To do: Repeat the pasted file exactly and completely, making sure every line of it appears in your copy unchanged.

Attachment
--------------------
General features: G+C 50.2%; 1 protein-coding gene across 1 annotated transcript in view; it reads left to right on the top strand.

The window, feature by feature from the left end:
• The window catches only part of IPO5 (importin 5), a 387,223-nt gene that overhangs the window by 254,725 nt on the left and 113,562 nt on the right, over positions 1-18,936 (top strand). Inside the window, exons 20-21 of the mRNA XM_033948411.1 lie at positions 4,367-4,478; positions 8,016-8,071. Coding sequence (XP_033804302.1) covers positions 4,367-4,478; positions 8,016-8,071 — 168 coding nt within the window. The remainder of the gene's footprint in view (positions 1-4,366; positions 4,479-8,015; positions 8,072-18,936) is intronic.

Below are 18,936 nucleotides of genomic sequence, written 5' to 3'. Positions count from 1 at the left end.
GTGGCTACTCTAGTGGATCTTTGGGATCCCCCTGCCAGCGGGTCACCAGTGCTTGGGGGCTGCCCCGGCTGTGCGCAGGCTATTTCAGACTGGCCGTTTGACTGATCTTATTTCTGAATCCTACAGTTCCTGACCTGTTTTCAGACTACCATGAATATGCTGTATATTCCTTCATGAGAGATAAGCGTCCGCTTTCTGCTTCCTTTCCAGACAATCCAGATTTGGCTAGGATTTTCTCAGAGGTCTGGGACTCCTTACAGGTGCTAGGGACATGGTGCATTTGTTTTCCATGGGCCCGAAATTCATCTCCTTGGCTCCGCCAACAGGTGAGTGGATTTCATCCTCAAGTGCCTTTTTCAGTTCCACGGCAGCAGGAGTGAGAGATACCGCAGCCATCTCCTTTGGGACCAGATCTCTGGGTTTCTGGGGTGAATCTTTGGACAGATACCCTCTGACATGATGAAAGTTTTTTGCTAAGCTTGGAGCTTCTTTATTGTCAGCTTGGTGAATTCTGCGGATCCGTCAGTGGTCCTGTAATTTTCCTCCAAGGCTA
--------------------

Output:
General features: G+C 50.2%; 1 protein-coding gene across 1 annotated transcript in view; it reads left to right on the top strand.

The window, feature by feature from the left end:
• The window catches only part of IPO5 (importin 5), a 387,223-nt gene that overhangs the window by 254,725 nt on the left and 113,562 nt on the right, over positions 1-18,936 (top strand). Inside the window, exons 20-21 of the mRNA XM_033948411.1 lie at positions 4,367-4,478; positions 8,016-8,071. Coding sequence (XP_033804302.1) covers positions 4,367-4,478; positions 8,016-8,071 — 168 coding nt within the window. The remainder of the gene's footprint in view (positions 1-4,366; positions 4,479-8,015; positions 8,072-18,936) is intronic.

Below are 18,936 nucleotides of genomic sequence, written 5' to 3'. Positions count from 1 at the left end.
GTGGCTACTCTAGTGGATCTTTGGGATCCCCCTGCCAGCGGGTCACCAGTGCTTGGGGGCTGCCCCGGCTGTGCGCAGGCTATTTCAGACTGGCCGTTTGACTGATCTTATTTCTGAATCCTACAGTTCCTGACCTGTTTTCAGACTACCATGAATATGCTGTATATTCCTTCATGAGAGATAAGCGTCCGCTTTCTGCTTCCTTTCCAGACAATCCAGATTTGGCTAGGATTTTCTCAGAGGTCTGGGACTCCTTACAGGTGCTAGGGACATGGTGCATTTGTTTTCCATGGGCCCGAAATTCATCTCCTTGGCTCCGCCAACAGGTGAGTGGATTTCATCCTCAAGTGCCTTTTTCAGTTCCACGGCAGCAGGAGTGAGAGATACCGCAGCCATCTCCTTTGGGACCAGATCTCTGGGTTTCTGGGGTGAATCTTTGGACAGATACCCTCTGACATGATGAAAGTTTTTTGCTAAGCTTGGAGCTTCTTTATTGTCAGCTTGGTGAATTCTGCGGATCCGTCAGTGGTCCTGTAATTTTCCTCCAAGGCTA